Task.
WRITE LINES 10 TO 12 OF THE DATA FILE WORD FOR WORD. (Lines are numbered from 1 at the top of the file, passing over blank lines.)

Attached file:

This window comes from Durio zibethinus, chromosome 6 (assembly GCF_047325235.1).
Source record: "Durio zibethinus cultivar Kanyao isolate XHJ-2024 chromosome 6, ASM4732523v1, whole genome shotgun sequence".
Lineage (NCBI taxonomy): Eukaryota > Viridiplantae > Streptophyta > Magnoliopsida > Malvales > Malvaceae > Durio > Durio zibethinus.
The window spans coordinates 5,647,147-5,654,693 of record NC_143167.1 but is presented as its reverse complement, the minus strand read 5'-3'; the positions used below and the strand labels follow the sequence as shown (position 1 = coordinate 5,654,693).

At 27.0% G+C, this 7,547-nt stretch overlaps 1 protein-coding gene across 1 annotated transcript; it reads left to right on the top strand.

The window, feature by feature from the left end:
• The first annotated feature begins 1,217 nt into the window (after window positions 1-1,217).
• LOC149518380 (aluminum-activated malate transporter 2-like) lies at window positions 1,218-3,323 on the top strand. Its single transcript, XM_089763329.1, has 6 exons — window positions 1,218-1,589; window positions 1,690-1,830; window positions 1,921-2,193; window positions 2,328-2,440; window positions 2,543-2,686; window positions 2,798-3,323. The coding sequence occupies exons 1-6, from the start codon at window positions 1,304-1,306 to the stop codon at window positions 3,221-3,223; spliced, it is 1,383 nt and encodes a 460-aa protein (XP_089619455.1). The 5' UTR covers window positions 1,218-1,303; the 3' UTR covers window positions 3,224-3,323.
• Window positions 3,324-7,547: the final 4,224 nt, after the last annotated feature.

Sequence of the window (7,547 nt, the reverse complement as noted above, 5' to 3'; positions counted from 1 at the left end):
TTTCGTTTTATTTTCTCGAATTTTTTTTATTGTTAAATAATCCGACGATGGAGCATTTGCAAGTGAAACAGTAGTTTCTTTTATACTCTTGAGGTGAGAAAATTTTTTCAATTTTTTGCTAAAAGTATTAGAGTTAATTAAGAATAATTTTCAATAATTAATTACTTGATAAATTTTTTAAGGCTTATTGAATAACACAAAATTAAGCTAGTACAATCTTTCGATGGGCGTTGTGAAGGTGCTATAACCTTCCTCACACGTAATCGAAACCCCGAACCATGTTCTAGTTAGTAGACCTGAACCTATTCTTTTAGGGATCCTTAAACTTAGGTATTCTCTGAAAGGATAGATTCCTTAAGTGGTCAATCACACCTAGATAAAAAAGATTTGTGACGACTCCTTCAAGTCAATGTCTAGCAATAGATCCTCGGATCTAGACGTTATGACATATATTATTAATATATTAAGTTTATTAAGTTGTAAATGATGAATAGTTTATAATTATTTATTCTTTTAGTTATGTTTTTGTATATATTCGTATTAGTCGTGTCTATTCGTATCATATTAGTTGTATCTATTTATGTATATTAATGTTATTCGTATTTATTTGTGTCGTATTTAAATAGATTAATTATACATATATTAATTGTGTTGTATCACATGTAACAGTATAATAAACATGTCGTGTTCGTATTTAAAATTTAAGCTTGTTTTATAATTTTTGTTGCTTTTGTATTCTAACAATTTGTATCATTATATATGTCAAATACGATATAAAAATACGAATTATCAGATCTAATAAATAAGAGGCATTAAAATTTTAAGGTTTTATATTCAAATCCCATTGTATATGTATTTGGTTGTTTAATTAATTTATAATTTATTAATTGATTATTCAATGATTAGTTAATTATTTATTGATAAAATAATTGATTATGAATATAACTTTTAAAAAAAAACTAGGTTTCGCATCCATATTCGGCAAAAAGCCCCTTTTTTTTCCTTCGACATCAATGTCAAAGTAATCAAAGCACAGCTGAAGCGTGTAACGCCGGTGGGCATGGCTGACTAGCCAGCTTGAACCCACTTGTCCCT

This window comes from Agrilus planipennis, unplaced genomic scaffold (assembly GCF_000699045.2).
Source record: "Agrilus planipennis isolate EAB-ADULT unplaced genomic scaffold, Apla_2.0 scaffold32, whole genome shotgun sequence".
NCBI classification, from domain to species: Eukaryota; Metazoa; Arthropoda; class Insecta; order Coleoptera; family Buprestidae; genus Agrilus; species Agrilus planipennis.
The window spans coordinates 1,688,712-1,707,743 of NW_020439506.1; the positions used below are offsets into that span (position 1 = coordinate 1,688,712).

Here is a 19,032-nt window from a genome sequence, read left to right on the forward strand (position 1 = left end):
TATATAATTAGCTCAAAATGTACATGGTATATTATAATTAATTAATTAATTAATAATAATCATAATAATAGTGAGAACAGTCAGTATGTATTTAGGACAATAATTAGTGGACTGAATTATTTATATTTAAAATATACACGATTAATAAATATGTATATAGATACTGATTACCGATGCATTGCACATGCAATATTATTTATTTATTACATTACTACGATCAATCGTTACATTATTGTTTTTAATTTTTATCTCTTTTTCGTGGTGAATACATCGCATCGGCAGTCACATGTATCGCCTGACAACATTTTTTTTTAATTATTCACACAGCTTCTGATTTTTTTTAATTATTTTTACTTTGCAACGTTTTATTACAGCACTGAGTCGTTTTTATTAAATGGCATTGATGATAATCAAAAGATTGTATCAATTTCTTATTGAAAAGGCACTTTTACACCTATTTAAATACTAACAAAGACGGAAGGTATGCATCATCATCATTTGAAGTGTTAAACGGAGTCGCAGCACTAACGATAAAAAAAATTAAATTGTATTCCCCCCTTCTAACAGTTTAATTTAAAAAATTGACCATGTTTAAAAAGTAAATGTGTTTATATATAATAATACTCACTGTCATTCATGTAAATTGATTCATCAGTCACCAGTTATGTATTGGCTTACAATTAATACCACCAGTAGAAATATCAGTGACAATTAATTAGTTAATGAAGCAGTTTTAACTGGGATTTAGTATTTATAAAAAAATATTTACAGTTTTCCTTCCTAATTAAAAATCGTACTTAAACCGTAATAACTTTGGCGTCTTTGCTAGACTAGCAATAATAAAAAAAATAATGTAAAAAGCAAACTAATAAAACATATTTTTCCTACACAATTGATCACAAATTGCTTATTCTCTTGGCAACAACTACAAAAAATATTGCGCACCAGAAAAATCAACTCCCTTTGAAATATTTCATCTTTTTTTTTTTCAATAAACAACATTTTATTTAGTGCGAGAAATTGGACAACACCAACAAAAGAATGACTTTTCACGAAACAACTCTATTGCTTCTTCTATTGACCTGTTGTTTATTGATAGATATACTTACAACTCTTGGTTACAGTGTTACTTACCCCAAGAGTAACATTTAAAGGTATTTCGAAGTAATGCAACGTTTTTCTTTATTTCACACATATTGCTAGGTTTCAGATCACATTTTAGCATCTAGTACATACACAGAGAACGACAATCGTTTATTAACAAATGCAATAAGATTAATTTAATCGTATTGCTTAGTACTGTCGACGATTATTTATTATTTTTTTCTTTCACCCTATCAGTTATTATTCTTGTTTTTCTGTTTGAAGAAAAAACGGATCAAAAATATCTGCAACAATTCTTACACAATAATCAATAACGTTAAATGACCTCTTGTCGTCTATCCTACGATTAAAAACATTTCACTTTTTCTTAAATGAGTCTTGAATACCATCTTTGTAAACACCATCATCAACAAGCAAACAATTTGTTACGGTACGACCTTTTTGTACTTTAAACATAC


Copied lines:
Sequence of the window (7,547 nt, the reverse complement as noted above, 5' to 3'; positions counted from 1 at the left end):
TTTCGTTTTATTTTCTCGAATTTTTTTTATTGTTAAATAATCCGACGATGGAGCATTTGCAAGTGAAACAGTAGTTTCTTTTATACTCTTGAGGTGAGAAAATTTTTTCAATTTTTTGCTAAAAGTATTAGAGTTAATTAAGAATAATTTTCAATAATTAATTACTTGATAAATTTTTTAAGGCTTATTGAATAACACAAAATTAAGCTAGTACAATCTTTCGATGGGCGTTGTGAAGGTGCTATAACCTTCCTCACACGTAATCGAAACCCCGAACCATGTTCTAGTTAGTAGACCTGAACCTATTCTTTTAGGGATCCTTAAACTTAGGTATTCTCTGAAAGGATAGATTCCTTAAGTGGTCAATCACACCTAGATAAAAAAGATTTGTGACGACTCCTTCAAGTCAATGTCTAGCAATAGATCCTCGGATCTAGACGTTATGACATATATTATTAATATATTAAGTTTATTAAGTTGTAAATGATGAATAGTTTATAATTATTTATTCTTTTAGTTATGTTTTTGTATATATTCGTATTAGTCGTGTCTATTCGTATCATATTAGTTGTATCTATTTATGTATATTAATGTTATTCGTATTTATTTGTGTCGTATTTAAATAGATTAATTATACATATATTAATTGTGTTGTATCACATGTAACAGTATAATAAACATGTCGTGTTCGTATTTAAAATTTAAGCTTGTTTTATAATTTTTGTTGCTTTTGTATTCTAACAATTTGTATCATTATATATGTCAAATACGATATAAAAATACGAATTATCAGATCTAATAAATAAGAGGCATTAAAATTTTAAGGTTTTATATTCAAATCCCATTGTATATGTATTTGGTTGTTTAATTAATTTATAATTTATTAATTGATTATTCAATGATTAGTTAATTATTTATTGATAAAATAATTGATTATGAATATAACTTTTAAAAAAAAACTAGGTTTCGCATCCATATTCGGCAAAAAGCCCCTTTTTTTTCCTTCGACATCAATGTCAAAGTAATCAAAGCACAGCTGAAGCGTGTAACGCCGGTGGGCATGGCTGACTAGCCAGCTTGAACCCACTTGTCCCT

This window comes from Agrilus planipennis, unplaced genomic scaffold (assembly GCF_000699045.2).